We are seeing ever clearer recognition in public opinion and internationally of the role of nuclear in the fight against global warming and in building energy sovereignty.
In their latest reports, intergovernmental agencies (Intergovernmental Panel on Climate Change - IPCC, International Energy Agency - IEA) are increasingly seeing nuclear as an essential lever in the reduction of greenhouse gas (GHG) emissions.
At the end of September 2022, the International Atomic Energy Agency (IAEA) revised its forecasts upwards, and now expects 870 GW of nuclear power in 2050. Previously, it was predicting 790 GW, compared to 390 GW currently.
In France, the announcements made by the President of the Republic in Belfort, in February 2022, relaunched the nuclear program with the construction of 6 EPR2s, the first of which is scheduled to be operational by 2035,
and studies for a further 8 EPR2s. The plan also makes provision for the extension of the lifetime of existing reactors, in particular the 900 MW series, as well as investments of 1 billion euros between now and 2030 to be allocated to the development of advanced reactors: innovative small-scale reactors.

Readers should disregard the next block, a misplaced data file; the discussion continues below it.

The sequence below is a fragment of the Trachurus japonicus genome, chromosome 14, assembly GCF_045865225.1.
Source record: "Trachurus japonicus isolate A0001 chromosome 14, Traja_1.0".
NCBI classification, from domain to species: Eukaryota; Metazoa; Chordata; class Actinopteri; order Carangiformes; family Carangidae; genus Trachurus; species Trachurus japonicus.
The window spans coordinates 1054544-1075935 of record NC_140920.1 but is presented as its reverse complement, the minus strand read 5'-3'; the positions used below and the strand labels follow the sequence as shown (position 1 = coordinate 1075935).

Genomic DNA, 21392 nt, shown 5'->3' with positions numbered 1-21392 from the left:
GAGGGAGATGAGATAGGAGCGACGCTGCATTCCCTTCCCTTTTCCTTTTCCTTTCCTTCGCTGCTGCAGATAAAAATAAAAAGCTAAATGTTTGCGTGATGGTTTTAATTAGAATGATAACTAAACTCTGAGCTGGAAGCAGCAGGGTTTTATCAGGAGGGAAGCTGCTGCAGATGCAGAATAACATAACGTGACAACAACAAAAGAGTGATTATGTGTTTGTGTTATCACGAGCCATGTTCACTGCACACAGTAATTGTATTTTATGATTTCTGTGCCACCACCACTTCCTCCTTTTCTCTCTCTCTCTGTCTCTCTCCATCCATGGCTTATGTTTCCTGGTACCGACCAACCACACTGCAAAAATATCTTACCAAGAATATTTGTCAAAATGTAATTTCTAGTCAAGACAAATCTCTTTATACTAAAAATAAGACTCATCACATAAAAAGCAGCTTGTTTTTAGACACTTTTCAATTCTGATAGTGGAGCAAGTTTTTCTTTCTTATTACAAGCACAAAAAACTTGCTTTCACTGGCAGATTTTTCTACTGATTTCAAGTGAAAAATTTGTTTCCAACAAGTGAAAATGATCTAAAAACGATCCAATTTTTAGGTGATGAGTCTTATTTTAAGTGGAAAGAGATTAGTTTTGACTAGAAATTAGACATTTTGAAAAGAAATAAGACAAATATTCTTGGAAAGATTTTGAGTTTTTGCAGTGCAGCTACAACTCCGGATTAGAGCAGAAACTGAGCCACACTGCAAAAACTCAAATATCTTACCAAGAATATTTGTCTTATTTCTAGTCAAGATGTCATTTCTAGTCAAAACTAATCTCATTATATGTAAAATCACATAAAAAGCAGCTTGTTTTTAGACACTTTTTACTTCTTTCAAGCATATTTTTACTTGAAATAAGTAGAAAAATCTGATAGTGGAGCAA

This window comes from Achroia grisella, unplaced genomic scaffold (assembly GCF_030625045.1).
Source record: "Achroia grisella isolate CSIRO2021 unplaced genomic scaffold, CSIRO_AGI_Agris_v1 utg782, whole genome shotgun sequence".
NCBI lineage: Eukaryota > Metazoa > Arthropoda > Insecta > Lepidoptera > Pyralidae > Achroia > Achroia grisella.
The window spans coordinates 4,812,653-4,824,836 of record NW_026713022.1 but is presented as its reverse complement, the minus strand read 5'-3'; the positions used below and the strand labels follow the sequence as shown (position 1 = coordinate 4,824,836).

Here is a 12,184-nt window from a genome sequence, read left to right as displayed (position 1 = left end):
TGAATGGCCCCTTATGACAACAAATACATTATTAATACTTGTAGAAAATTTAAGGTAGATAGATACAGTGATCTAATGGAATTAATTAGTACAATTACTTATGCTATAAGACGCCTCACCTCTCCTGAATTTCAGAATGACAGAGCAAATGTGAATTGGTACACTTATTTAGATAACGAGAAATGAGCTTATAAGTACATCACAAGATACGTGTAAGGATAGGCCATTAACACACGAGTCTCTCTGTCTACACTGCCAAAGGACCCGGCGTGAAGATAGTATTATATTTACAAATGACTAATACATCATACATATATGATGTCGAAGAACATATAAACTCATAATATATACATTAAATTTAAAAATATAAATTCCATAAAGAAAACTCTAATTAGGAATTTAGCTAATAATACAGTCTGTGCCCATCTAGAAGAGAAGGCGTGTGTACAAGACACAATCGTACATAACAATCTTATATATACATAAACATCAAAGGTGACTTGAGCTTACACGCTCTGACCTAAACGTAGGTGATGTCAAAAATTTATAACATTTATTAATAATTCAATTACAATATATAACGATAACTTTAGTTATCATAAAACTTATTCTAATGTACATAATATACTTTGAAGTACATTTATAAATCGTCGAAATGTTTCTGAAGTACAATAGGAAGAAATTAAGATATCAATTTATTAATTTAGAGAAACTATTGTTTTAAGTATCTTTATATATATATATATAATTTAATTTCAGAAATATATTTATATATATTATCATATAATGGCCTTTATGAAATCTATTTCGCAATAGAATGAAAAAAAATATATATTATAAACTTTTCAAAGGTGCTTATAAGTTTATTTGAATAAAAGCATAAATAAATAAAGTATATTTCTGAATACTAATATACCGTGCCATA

In the USA, for several years now, there has been a strong dynamic to accelerate innovation in the sector. With a program of more than $ 4Bn of subsidies, the USA is banking on the development of advanced reactors by
supporting start-ups. The ambition is clear: to regain sovereignty in nuclear, with the same method which has made it possible to see the emergence of SpaceX in the space sector or Tesla in the automotive sector! The level of support has been stepped
up with the invasion of Ukraine and the recent inflation act which earmarks $ 700 M for the fabrication of highly enriched fuel for these reactors.
Other countries are once again putting their faith in nuclear as a response to the energy crisis. Over the past few months, to cite just 3 examples:
- Belgium has chosen to extend the lifetime of certain of its reactors;
- in the Netherlands, the new government's coalition agreement envisages the construction of two nuclear power plants;
- the UK has decided to triple installed nuclear capacity between now and 2050, as part of a new energy security strategy. The government is thus aiming for 24 GW of nuclear capacity by 2050 (compared to 7 today).
Did you know?
"62 reactors are under construction worldwide. China has commissioned 35 reactors between 2010 and 2020"
The arrival of a new generation of innovative reactors, such as SMR/AMR-type small modular reactors, will bring nuclear power into a new era. More compact and less costly to manufacture with a fuel cycle allowing the quantity of waste
to be reduced, they complement EPRs well.